The labor market has a new hot commodity: older workers.
And employers are finding them a bonanza--in productivity, reliability and enthusiasm.
In recognition of the new appreciation of the value of older workers in our society, this is "National Employ the Older Worker Week," duly proclaimed by Gov. George Deukmejian and promoted by groups such as the Los Angeles Council on Careers for Older Americans and the California Department of Aging, among others.
U.S. Bureau of Labor Statistics data for 1983, the latest year information is available, indicate that 26.7% of the civilian labor force is 55 years or older, including 5.4% over 65.
They seem to be doing well: The American Assn. of Retired Persons this week released a nationwide survey of 400 U.S. corporations that show employees over age 50 are highly valued for their experience, knowledge and work habits.
The study gives older workers their highest marks for productivity, attendance, commitment to quality and good work performance and contradicts the notion that older employees increase salary and benefit costs. Indeed, only 16% of employers said a 55-year-old employee was costly to insure, as against 34% who consider a 30-year-old worker with two dependents as expensive to insure.
A study by the American Psychological Assn. backs up the case for older employees. Two psychologists at the State University of New York reviewed 13 studies on the relationship between age and job performance and found evidence that job performance was found to increase as employees got older.
In line with these findings, the battle against age discrimination is escalating. The American Assn. of Retired Persons has filed amicus curiae (friend of the court) briefs in several age discrimination suits, and just Thursday Rep. Claude Pepper (D-Fla.) held a televised House hearing to enlist public support of his bill to outlaw mandatory retirement at any age.
So much for statistics and studies. Let's get down to people.
Norman Weingarten is an ebullient 77-year-old who retired from the federal government after more than 41 years of service, got another job with an international accounting firm that insisted he retire at 65--and who, apparently, hasn't been jobless since. He has worked everywhere from a computer company to a delicatessen, a liquor store chain to a women's dress manufacturer.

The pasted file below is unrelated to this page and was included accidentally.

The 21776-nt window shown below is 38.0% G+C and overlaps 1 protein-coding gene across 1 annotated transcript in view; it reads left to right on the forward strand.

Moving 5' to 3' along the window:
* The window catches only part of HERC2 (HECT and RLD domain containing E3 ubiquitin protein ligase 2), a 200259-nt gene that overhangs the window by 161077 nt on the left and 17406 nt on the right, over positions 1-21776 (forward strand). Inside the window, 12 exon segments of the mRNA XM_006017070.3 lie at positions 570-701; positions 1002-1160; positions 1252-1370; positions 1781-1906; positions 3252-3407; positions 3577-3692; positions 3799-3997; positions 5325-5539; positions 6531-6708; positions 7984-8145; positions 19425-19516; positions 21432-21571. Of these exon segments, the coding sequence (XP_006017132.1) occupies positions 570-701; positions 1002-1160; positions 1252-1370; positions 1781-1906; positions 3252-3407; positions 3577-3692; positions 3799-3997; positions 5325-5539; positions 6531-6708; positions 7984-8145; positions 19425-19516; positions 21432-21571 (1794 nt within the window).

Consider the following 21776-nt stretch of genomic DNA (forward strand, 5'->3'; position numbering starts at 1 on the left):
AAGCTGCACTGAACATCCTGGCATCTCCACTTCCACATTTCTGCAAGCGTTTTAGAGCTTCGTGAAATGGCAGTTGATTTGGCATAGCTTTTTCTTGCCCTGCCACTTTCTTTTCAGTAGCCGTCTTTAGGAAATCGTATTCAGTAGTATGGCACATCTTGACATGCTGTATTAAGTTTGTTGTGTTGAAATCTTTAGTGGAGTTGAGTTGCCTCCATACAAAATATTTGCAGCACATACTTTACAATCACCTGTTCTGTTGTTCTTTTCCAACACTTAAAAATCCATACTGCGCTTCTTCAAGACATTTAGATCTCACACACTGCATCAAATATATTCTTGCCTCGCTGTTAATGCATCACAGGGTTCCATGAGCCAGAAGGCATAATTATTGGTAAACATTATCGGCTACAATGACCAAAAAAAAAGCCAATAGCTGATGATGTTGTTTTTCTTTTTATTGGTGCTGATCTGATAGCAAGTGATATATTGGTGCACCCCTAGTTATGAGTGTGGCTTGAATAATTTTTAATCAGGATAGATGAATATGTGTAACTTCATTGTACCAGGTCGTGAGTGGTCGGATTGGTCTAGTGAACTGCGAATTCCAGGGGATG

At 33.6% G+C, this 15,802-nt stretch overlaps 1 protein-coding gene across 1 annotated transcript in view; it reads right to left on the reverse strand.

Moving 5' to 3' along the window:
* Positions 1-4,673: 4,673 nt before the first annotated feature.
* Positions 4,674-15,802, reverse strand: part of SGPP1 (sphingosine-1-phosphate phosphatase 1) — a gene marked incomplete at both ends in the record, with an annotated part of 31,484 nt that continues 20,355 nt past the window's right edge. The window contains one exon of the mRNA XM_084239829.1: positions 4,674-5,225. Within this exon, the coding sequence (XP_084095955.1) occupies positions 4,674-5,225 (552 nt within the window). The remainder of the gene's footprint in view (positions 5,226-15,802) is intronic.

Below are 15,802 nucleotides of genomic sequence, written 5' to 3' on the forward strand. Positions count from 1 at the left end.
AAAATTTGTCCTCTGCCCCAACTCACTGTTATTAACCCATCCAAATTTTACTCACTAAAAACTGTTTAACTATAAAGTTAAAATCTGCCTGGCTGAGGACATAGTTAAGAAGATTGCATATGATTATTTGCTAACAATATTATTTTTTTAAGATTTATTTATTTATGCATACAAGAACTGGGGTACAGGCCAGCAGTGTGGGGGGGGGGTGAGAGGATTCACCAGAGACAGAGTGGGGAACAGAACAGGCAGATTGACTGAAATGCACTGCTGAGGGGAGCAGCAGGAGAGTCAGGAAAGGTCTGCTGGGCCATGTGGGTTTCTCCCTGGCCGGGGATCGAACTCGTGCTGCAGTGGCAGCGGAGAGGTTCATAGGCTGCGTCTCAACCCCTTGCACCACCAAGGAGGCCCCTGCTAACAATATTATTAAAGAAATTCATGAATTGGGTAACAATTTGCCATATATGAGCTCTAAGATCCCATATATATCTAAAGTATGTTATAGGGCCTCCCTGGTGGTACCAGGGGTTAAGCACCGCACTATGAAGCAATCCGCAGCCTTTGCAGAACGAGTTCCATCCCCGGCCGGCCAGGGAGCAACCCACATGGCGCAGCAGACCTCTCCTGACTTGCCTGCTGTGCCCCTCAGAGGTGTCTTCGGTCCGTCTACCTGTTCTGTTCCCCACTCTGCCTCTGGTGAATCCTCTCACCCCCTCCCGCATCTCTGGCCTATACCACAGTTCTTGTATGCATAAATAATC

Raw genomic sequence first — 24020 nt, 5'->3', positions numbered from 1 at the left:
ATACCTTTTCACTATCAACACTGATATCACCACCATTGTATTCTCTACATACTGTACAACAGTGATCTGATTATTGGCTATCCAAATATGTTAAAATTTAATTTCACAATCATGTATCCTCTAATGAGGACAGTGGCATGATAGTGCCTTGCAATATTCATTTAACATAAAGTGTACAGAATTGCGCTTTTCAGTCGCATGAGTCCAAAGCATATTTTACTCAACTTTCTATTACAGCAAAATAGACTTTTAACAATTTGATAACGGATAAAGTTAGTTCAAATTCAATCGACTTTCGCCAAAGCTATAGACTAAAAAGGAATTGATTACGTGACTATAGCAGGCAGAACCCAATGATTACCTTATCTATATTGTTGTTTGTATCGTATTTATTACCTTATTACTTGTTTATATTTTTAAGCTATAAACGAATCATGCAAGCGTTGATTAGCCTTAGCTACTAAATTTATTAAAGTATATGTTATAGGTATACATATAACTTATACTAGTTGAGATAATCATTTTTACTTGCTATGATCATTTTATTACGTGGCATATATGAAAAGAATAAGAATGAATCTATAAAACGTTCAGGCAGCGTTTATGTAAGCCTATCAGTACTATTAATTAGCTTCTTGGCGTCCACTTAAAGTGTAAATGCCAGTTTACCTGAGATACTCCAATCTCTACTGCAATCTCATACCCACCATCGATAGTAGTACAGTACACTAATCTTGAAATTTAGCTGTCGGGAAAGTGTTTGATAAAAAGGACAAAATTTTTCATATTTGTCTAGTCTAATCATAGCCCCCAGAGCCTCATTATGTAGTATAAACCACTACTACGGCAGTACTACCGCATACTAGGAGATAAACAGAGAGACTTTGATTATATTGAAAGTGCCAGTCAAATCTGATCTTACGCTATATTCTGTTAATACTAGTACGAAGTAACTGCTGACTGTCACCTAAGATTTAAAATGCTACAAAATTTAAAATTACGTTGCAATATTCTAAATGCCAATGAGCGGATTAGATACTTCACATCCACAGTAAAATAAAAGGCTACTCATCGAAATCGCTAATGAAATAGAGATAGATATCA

For the past couple of years he has been a school crossing guard in Agoura Hills. During his free time over Christmas vacation he got another job distributing catalogues for a jewelry store.
Weingarten, who looks a good 20 years younger than his age, loves his job and the children he sees safely across the busy intersection of Thousand Oaks and Reyes Adobe boulevards. He had an easier location in a residential area, Agoura Hills City Manager Michael W. Huse said, but Weingarten preferred the more challenging corner.
Weingarten works from 7:45 to 9 a.m. ("My busiest time because the kids all start at the same hour") and from 2-2:45 and 3:15-3:45 in the afternoon. His major problem, he said, is older youngsters on bicycles who tend to be independent.
And what's it like when it rains? "WET!" he said emphatically.
Huse described Weingarten as "a dedicated and conscientious person . . . always alert to the children's safety." He also is their buddy, asking about their day at school and greeting their parents and siblings.
At Tommy's Flowers in Glendale, older employees are the rule. Dan Nelson, who co-manages the family business with his sister, explained why he has hired half a dozen older people, including several delivery drivers.
"My parents started the store 40 years ago," Nelson said. "We've seen our father handling teen-age drivers, and it used to be demolition derby.
"We got a phone call one day from a woman who saw our truck go through a yellow light at high speed, straight toward children crossing the street. The driver, a teen-ager, spun 180 degrees to avoid them. When he got back, we fired him.